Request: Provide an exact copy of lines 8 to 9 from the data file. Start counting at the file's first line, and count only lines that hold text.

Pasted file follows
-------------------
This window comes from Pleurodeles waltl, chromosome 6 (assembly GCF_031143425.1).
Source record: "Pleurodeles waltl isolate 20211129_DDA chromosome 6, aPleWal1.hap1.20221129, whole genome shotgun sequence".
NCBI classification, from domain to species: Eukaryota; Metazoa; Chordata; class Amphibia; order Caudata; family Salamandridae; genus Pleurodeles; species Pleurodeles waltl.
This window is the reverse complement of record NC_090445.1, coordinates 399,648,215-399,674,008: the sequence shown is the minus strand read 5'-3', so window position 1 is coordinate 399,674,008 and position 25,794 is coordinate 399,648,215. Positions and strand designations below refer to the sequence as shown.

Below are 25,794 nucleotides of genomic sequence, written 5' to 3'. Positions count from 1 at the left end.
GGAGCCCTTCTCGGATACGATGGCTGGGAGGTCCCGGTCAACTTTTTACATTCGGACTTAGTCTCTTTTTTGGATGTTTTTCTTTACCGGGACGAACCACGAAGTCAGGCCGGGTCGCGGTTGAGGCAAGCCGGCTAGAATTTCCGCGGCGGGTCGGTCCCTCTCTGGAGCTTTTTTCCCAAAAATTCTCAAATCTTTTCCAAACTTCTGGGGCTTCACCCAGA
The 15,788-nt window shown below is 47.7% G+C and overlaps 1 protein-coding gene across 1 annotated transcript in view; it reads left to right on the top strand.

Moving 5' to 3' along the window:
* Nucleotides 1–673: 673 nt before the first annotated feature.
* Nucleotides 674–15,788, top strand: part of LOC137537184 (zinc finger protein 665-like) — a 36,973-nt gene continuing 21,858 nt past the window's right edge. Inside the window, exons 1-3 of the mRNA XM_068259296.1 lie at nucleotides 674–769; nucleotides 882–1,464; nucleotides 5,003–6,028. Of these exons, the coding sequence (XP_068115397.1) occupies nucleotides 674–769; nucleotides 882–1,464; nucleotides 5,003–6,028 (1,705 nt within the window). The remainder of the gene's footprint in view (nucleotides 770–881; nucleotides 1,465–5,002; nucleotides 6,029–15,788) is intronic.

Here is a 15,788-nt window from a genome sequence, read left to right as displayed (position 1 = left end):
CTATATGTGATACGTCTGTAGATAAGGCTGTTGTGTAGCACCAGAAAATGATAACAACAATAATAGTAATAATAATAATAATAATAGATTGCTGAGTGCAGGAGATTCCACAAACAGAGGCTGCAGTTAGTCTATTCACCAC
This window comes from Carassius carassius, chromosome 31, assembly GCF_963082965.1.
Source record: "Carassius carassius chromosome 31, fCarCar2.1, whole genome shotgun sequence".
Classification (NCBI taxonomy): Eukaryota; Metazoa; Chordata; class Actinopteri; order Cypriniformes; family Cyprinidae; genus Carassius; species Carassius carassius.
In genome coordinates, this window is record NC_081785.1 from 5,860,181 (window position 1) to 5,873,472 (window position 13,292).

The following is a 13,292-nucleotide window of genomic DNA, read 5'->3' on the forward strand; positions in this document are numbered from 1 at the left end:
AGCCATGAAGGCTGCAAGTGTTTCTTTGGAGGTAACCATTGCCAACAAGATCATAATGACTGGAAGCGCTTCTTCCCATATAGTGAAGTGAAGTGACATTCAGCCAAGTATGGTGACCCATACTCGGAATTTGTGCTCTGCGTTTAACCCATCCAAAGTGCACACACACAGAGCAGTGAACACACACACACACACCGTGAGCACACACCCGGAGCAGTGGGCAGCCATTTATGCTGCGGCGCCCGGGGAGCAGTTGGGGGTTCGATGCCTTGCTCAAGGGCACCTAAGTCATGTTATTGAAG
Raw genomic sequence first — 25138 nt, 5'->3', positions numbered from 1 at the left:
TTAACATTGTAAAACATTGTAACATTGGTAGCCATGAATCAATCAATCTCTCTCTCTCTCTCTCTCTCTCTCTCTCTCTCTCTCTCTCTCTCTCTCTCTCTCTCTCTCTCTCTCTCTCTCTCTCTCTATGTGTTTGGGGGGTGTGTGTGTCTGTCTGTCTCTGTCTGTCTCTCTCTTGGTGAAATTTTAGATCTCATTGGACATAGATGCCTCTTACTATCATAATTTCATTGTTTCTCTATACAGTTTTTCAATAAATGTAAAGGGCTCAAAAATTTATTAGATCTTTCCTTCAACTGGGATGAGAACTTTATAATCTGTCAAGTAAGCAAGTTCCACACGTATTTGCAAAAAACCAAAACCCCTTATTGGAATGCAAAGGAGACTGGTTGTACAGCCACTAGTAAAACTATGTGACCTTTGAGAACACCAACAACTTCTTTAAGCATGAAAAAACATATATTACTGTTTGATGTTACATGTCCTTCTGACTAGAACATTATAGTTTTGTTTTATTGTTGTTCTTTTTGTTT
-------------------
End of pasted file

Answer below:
Moving 5' to 3' along the window:
* Nucleotides 1–673: 673 nt before the first annotated feature.